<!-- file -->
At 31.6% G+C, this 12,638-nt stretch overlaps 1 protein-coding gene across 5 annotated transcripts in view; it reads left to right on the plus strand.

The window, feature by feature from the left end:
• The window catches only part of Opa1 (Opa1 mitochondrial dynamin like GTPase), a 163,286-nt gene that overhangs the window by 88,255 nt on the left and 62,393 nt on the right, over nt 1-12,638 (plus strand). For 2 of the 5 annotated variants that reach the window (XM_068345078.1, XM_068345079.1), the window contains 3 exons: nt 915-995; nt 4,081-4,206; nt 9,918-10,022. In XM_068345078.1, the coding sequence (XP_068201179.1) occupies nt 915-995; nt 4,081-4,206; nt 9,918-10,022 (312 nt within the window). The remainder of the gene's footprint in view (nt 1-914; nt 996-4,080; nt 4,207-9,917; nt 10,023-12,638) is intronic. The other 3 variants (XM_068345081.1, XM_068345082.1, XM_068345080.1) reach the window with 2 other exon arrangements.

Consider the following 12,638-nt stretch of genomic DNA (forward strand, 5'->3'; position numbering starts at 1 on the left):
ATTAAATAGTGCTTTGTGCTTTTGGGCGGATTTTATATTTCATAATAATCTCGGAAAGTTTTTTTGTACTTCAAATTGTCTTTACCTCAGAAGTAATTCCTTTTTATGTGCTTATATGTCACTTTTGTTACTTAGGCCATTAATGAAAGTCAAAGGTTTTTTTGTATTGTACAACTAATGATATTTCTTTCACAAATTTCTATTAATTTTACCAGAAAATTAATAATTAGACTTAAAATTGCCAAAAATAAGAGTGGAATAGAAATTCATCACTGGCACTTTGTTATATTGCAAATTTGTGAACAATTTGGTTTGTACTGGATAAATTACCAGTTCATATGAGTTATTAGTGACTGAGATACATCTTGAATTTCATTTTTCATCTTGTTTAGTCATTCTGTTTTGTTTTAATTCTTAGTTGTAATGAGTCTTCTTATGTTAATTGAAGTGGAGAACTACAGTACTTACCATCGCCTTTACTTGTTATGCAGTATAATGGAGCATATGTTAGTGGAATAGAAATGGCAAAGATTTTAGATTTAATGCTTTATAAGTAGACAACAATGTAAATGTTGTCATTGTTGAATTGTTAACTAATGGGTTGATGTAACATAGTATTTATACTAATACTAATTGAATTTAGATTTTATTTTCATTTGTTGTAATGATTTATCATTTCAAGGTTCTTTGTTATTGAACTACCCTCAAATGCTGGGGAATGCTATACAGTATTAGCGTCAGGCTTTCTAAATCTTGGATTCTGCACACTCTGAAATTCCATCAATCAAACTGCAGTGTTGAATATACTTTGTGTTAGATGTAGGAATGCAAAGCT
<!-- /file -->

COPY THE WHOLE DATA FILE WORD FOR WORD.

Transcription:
At 31.6% G+C, this 12,638-nt stretch overlaps 1 protein-coding gene across 5 annotated transcripts in view; it reads left to right on the plus strand.

The window, feature by feature from the left end:
• The window catches only part of Opa1 (Opa1 mitochondrial dynamin like GTPase), a 163,286-nt gene that overhangs the window by 88,255 nt on the left and 62,393 nt on the right, over nt 1-12,638 (plus strand). For 2 of the 5 annotated variants that reach the window (XM_068345078.1, XM_068345079.1), the window contains 3 exons: nt 915-995; nt 4,081-4,206; nt 9,918-10,022. In XM_068345078.1, the coding sequence (XP_068201179.1) occupies nt 915-995; nt 4,081-4,206; nt 9,918-10,022 (312 nt within the window). The remainder of the gene's footprint in view (nt 1-914; nt 996-4,080; nt 4,207-9,917; nt 10,023-12,638) is intronic. The other 3 variants (XM_068345081.1, XM_068345082.1, XM_068345080.1) reach the window with 2 other exon arrangements.

Consider the following 12,638-nt stretch of genomic DNA (forward strand, 5'->3'; position numbering starts at 1 on the left):
ATTAAATAGTGCTTTGTGCTTTTGGGCGGATTTTATATTTCATAATAATCTCGGAAAGTTTTTTTGTACTTCAAATTGTCTTTACCTCAGAAGTAATTCCTTTTTATGTGCTTATATGTCACTTTTGTTACTTAGGCCATTAATGAAAGTCAAAGGTTTTTTTGTATTGTACAACTAATGATATTTCTTTCACAAATTTCTATTAATTTTACCAGAAAATTAATAATTAGACTTAAAATTGCCAAAAATAAGAGTGGAATAGAAATTCATCACTGGCACTTTGTTATATTGCAAATTTGTGAACAATTTGGTTTGTACTGGATAAATTACCAGTTCATATGAGTTATTAGTGACTGAGATACATCTTGAATTTCATTTTTCATCTTGTTTAGTCATTCTGTTTTGTTTTAATTCTTAGTTGTAATGAGTCTTCTTATGTTAATTGAAGTGGAGAACTACAGTACTTACCATCGCCTTTACTTGTTATGCAGTATAATGGAGCATATGTTAGTGGAATAGAAATGGCAAAGATTTTAGATTTAATGCTTTATAAGTAGACAACAATGTAAATGTTGTCATTGTTGAATTGTTAACTAATGGGTTGATGTAACATAGTATTTATACTAATACTAATTGAATTTAGATTTTATTTTCATTTGTTGTAATGATTTATCATTTCAAGGTTCTTTGTTATTGAACTACCCTCAAATGCTGGGGAATGCTATACAGTATTAGCGTCAGGCTTTCTAAATCTTGGATTCTGCACACTCTGAAATTCCATCAATCAAACTGCAGTGTTGAATATACTTTGTGTTAGATGTAGGAATGCAAAGCT